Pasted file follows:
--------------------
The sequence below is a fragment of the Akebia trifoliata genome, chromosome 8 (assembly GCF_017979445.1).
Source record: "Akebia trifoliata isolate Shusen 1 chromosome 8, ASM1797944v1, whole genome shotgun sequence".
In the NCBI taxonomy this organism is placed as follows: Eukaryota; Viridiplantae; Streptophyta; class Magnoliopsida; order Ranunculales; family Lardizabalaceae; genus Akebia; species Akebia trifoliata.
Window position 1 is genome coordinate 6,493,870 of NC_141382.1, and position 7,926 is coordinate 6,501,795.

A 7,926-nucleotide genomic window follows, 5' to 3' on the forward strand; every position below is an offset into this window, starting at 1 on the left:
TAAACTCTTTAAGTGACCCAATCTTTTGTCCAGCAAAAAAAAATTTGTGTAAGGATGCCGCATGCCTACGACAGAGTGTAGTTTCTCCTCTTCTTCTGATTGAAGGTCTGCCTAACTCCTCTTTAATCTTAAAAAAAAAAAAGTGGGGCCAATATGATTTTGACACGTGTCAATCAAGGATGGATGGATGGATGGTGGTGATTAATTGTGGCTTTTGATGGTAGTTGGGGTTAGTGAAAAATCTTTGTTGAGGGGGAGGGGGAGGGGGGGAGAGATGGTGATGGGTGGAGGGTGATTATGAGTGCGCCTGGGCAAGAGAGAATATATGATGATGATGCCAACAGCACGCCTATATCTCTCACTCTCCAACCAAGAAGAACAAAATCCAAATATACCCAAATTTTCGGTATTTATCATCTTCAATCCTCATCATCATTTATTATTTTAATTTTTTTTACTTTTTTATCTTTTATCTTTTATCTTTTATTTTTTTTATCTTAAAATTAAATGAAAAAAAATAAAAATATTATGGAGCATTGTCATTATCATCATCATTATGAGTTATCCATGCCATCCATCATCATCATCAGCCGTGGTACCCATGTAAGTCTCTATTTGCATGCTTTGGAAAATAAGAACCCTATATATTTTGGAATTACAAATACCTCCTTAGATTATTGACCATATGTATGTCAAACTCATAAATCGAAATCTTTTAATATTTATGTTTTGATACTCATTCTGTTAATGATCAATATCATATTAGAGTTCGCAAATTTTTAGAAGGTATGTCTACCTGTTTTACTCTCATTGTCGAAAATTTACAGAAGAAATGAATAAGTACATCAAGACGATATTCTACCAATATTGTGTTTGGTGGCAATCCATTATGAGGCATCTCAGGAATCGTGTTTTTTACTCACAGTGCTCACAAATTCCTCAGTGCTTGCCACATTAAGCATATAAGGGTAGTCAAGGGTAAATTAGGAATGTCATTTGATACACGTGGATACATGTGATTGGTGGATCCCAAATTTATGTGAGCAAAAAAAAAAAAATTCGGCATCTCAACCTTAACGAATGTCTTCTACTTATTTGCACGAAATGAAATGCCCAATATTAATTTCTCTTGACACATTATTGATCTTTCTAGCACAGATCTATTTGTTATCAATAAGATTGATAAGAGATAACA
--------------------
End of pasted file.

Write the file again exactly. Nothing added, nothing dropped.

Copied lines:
The sequence below is a fragment of the Akebia trifoliata genome, chromosome 8 (assembly GCF_017979445.1).
Source record: "Akebia trifoliata isolate Shusen 1 chromosome 8, ASM1797944v1, whole genome shotgun sequence".
In the NCBI taxonomy this organism is placed as follows: Eukaryota; Viridiplantae; Streptophyta; class Magnoliopsida; order Ranunculales; family Lardizabalaceae; genus Akebia; species Akebia trifoliata.
Window position 1 is genome coordinate 6,493,870 of NC_141382.1, and position 7,926 is coordinate 6,501,795.

A 7,926-nucleotide genomic window follows, 5' to 3' on the forward strand; every position below is an offset into this window, starting at 1 on the left:
TAAACTCTTTAAGTGACCCAATCTTTTGTCCAGCAAAAAAAAATTTGTGTAAGGATGCCGCATGCCTACGACAGAGTGTAGTTTCTCCTCTTCTTCTGATTGAAGGTCTGCCTAACTCCTCTTTAATCTTAAAAAAAAAAAAGTGGGGCCAATATGATTTTGACACGTGTCAATCAAGGATGGATGGATGGATGGTGGTGATTAATTGTGGCTTTTGATGGTAGTTGGGGTTAGTGAAAAATCTTTGTTGAGGGGGAGGGGGAGGGGGGGAGAGATGGTGATGGGTGGAGGGTGATTATGAGTGCGCCTGGGCAAGAGAGAATATATGATGATGATGCCAACAGCACGCCTATATCTCTCACTCTCCAACCAAGAAGAACAAAATCCAAATATACCCAAATTTTCGGTATTTATCATCTTCAATCCTCATCATCATTTATTATTTTAATTTTTTTTACTTTTTTATCTTTTATCTTTTATCTTTTATTTTTTTTATCTTAAAATTAAATGAAAAAAAATAAAAATATTATGGAGCATTGTCATTATCATCATCATTATGAGTTATCCATGCCATCCATCATCATCATCAGCCGTGGTACCCATGTAAGTCTCTATTTGCATGCTTTGGAAAATAAGAACCCTATATATTTTGGAATTACAAATACCTCCTTAGATTATTGACCATATGTATGTCAAACTCATAAATCGAAATCTTTTAATATTTATGTTTTGATACTCATTCTGTTAATGATCAATATCATATTAGAGTTCGCAAATTTTTAGAAGGTATGTCTACCTGTTTTACTCTCATTGTCGAAAATTTACAGAAGAAATGAATAAGTACATCAAGACGATATTCTACCAATATTGTGTTTGGTGGCAATCCATTATGAGGCATCTCAGGAATCGTGTTTTTTACTCACAGTGCTCACAAATTCCTCAGTGCTTGCCACATTAAGCATATAAGGGTAGTCAAGGGTAAATTAGGAATGTCATTTGATACACGTGGATACATGTGATTGGTGGATCCCAAATTTATGTGAGCAAAAAAAAAAAAATTCGGCATCTCAACCTTAACGAATGTCTTCTACTTATTTGCACGAAATGAAATGCCCAATATTAATTTCTCTTGACACATTATTGATCTTTCTAGCACAGATCTATTTGTTATCAATAAGATTGATAAGAGATAACA